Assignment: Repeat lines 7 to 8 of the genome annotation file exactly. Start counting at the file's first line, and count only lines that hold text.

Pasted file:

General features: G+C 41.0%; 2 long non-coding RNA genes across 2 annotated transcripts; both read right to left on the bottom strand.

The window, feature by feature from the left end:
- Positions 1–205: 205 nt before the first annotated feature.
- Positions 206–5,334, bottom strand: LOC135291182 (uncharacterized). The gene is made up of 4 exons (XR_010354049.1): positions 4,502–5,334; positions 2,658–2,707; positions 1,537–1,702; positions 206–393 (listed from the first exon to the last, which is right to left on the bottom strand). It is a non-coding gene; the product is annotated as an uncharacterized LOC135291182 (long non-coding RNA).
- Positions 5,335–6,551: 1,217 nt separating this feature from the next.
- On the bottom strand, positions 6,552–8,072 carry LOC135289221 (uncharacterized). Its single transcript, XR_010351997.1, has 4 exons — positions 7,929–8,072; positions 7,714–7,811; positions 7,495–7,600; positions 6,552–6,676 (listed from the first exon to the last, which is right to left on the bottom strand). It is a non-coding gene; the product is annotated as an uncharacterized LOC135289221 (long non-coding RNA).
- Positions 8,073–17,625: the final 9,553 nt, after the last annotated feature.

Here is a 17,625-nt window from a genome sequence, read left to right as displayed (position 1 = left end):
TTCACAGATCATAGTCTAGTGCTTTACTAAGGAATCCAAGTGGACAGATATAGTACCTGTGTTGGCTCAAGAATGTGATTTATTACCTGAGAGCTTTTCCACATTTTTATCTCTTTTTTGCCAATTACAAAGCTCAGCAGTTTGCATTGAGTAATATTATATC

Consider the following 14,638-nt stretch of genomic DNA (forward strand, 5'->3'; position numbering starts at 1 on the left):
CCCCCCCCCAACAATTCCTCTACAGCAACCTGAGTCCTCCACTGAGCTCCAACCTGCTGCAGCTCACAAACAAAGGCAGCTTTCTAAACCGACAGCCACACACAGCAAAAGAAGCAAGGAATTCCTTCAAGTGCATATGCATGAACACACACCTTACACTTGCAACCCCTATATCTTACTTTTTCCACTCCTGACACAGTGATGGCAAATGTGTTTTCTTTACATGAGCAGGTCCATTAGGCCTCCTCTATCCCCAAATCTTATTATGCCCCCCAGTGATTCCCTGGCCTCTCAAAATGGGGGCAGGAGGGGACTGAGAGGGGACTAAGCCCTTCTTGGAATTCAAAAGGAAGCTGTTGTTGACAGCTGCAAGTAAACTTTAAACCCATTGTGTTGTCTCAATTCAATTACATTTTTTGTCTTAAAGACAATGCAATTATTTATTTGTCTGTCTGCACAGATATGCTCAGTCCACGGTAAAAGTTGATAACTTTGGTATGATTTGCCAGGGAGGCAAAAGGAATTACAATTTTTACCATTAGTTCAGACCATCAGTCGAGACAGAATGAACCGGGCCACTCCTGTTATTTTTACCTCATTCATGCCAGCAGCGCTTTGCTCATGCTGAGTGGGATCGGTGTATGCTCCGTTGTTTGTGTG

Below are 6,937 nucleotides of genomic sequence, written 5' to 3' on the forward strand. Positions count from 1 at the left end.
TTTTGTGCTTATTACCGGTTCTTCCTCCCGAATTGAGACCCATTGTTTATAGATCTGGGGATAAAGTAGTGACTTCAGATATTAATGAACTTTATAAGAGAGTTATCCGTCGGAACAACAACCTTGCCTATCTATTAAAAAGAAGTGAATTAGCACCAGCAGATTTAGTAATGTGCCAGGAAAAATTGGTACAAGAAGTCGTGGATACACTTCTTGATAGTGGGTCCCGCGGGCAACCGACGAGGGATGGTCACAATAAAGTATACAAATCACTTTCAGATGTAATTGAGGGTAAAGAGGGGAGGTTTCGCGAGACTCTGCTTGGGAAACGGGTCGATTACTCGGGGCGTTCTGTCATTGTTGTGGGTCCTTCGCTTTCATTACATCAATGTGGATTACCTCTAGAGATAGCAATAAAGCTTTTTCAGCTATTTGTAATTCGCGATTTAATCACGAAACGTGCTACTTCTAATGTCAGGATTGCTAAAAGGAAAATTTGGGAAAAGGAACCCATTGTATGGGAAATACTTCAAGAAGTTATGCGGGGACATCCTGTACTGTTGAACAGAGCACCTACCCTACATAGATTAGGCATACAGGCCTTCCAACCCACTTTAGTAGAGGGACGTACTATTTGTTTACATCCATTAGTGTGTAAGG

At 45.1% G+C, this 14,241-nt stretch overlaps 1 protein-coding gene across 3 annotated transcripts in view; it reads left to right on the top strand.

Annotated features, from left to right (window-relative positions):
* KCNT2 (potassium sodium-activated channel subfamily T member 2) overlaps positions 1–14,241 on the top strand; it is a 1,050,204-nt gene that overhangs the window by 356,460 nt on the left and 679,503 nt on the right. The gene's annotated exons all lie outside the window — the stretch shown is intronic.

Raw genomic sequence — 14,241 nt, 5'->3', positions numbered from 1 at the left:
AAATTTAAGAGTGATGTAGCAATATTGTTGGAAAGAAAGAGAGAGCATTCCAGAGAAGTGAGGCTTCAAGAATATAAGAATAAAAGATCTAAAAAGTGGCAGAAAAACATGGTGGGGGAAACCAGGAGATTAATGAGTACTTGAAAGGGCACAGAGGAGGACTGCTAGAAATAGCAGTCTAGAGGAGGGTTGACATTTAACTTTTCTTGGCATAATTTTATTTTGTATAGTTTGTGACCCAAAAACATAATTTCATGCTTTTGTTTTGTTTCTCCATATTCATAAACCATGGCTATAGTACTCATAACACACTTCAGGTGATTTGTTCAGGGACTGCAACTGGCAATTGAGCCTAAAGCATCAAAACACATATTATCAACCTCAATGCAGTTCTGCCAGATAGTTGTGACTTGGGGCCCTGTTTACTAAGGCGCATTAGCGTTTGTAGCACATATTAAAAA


- Positions 8,073–17,625: the final 9,553 nt, after the last annotated feature.

Here is a 17,625-nt window from a genome sequence, read left to right as displayed (position 1 = left end):